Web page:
|Succulent flora of Saudi Arabia.|
Succulent plants are of great ecological significance particularly in arid and semi-arid parts of Saudi Arabia or the Arabian Peninsula in general. They store water in their stems, leaves or roots, a characteristic feature adopted by several plants to withstand high temperature and low precipitation. Succulent plants are usually seen in the eastern slops of southern Hijaz Mountains, along the Arabian Gulf and Red Sea coast, shallow depressions and dry lake beds containing high levels of dissolved minerals that are noxious to other plants. In Saudi Arabia, approximately, 290 species belonging to 23 families are generally recognized as succulent. Some of the families, representing succulent species are Aizoaceae, Aloaceae, Asclepiadaceae, Cactaceae, Chenopodiaceae, Crassulaceae, Dracaenaceae, Euphorbiaceae, Portulacaceae and Zygophyllaceae.
Some of succulent plants have ornamental value (Adenium arabicum, Duvalia spp., Huernia spp., Caralluma spp., Euphorbia spp.) while a few other species (e.g. Sansevieria- Dracaenaceae)are economically important in local fiber industry or are deeply associated with the culture of the country. In Saudi Arabia, Asclepiadaceae is the largest family with over 27 species followed by Chenopodiaceae and Aloeaceae with 24 species each, majority of which are seen in the northwestern and southwestern regions. Aloe is the largest succulent genus in Saudi Arabia, containing about 24 species. The most popular among them are Aloe vera var. officinalis, Aloe sabaea, etc.. Species such as Aloe armatissima Lavr. & Colle, Aloe porphyrostachys Lavr. & Colle., Aloe shadensis Lavr. & Colle. and Aloe sheilae Lavr. are endemic to Saudi Arabia.
Euphorbia species are generally regarded as poisonous and spiny, some of them are as tall as 5 meters. Genera such as Caralluma, Caudanthera, Borelluma, Duvalia, Heurnia etc. of Asclepiadaceae have 4-5-sided succulent stems and possess very attractive flowers seen either singly or in clusters.
Agavaceae contains only 2 genera, namely Dracaena and Sansevieria. The former (Dracaena ombet) is found in the high altitude areas while the latter, represented by two species (S. ehrenbergii and Sansevieria forskaliana) is usually seen in low lying areas. Members of Agavaceae are of considerable economic importance in the Arab World because of their fibrous leaves/stems which were widely used in making mats, baskets, hats, etc. All three species have a scattered distribution in the south western region. Cactaceae, a New World family, is represented in Saudi Arabia by two exotic species, Opuntia dellenii and O. ficus-indica. Both species are now invaded into large tracts of the vegetation-rich areas of south western mountains. Crassulaceae is a relatively small family in Saudi Arabia. All members (4 genera and 16 species) of this family in Saudi Arabia are leaf succulents and are seen among the high altitude areas of Hijaz Mountains. Umblicus spp. and Sedum spp. are moist loving plants, usually found among Pteridophytes.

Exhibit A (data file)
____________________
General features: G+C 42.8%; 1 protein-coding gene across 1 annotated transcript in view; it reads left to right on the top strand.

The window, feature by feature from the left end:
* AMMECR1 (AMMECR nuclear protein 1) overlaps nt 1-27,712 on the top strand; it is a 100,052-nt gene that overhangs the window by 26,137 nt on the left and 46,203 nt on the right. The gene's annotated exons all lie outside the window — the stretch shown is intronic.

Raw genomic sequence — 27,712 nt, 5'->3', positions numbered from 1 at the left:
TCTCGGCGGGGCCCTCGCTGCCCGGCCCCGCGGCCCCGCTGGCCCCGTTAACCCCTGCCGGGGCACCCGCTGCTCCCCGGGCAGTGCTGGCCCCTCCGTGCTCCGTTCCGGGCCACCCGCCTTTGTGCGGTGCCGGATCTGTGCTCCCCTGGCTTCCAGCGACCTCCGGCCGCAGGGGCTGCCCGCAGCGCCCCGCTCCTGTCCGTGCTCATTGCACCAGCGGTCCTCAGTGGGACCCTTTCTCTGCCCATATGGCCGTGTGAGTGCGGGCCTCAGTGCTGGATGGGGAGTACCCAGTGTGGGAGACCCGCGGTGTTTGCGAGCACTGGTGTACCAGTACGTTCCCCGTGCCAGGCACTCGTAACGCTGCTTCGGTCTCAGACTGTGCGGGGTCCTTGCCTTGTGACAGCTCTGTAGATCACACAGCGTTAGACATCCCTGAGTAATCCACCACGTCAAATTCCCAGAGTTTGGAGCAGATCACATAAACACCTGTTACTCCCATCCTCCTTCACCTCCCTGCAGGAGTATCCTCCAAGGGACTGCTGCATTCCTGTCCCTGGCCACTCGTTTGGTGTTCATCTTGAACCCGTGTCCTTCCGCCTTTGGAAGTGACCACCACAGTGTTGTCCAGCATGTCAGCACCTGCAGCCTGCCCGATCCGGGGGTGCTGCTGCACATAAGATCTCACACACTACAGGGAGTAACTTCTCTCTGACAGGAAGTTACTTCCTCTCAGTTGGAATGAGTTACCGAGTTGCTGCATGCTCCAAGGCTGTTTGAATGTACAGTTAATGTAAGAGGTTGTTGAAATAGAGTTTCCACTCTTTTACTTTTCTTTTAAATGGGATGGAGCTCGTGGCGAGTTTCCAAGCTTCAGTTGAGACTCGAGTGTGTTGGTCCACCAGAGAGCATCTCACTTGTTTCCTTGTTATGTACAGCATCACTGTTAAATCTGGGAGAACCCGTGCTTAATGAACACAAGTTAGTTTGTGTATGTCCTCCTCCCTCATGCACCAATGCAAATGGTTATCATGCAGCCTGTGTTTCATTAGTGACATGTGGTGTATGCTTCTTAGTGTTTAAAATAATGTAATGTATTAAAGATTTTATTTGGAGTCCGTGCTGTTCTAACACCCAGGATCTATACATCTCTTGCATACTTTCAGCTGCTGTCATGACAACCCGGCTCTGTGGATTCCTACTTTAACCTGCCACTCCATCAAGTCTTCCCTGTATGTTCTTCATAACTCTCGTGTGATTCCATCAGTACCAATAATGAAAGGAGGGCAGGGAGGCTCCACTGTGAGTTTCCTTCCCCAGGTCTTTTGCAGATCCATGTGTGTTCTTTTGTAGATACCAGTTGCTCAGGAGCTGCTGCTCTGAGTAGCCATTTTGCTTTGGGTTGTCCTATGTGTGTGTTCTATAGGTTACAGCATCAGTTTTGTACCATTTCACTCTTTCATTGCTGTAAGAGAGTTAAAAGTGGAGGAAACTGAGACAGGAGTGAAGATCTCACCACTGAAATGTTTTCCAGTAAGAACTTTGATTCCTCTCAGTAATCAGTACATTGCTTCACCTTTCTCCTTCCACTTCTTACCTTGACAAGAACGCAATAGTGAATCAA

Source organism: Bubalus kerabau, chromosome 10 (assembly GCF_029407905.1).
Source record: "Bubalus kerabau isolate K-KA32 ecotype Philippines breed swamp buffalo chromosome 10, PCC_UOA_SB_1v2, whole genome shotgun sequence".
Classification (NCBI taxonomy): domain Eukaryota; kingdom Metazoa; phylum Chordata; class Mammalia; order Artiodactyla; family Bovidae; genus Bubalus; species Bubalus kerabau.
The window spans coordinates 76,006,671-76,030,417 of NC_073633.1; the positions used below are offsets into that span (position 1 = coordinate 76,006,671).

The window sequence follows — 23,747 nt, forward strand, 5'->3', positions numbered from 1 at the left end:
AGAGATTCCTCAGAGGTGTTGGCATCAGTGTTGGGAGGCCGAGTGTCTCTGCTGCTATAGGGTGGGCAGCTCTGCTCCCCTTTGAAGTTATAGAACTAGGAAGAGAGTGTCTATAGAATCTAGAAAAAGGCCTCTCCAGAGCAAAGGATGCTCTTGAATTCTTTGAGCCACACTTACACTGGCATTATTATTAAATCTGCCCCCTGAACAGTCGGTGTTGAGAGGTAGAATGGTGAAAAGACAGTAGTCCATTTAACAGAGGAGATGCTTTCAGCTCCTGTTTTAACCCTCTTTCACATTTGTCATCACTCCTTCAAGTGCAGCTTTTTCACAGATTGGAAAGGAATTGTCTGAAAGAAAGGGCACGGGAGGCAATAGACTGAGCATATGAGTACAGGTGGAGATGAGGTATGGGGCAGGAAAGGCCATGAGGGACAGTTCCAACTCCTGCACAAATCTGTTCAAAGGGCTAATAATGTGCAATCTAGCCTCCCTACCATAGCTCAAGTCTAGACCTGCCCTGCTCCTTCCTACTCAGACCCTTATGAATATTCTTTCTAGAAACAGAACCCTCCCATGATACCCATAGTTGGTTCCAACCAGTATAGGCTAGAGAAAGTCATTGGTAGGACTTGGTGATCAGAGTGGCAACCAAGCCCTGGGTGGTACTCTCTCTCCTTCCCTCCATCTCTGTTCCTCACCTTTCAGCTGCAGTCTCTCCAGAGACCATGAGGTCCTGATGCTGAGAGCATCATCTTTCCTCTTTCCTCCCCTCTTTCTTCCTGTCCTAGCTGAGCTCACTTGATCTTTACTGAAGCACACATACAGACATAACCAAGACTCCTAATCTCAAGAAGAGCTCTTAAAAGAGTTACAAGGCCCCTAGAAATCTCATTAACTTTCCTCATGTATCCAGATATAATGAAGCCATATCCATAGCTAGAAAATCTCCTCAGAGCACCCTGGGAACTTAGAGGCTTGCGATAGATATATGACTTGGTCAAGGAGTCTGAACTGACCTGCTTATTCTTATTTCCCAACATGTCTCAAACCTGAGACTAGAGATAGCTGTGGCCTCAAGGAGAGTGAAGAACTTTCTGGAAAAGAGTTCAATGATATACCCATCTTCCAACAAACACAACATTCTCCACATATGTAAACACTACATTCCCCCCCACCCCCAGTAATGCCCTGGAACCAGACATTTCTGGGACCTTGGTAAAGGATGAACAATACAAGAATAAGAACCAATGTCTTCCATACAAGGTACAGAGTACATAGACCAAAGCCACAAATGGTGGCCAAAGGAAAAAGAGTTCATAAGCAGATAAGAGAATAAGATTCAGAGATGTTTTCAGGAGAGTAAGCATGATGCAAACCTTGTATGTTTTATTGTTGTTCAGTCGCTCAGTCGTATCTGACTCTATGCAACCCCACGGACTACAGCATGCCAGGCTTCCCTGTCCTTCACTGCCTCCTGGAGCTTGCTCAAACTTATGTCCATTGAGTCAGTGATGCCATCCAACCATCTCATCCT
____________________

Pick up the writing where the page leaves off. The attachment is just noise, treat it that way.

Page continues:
Portulacaceae is represented by 2 genera and six species of annual or perennial herbs. Members of this family are characteristic of 2-phyllous floral involucre (sometimes considered as sepals) with scales or hairs at the leaf bases. The most prominent among them is the widely distributed, edible plant, Portulaca oleracea which is found in almost all semi aquatic habitats of Saudi Arabia. In Zygophyllaceae, two genera are succulent. Among these Nitraria retusa is reported from the eastern province while the genus Zygophyllum (Tetreana) with six species have a wider distribution, commonly seen in saline habitats.
Succulent species of Chenopodiaceae are also important in arid regions, some of which are extremely fleshy while a few genera, for example, Salicornia and Halocnemum have articulated stems with no leaves. In genera like Salsola, Haloxylon, etc the leaves are scale-like and are distributed in the arid regions or in the coastal and inland sabkhas (Salty areas).
Angolluma commutata ssp. sheilae
Sulcolluma shadhbana var. barhana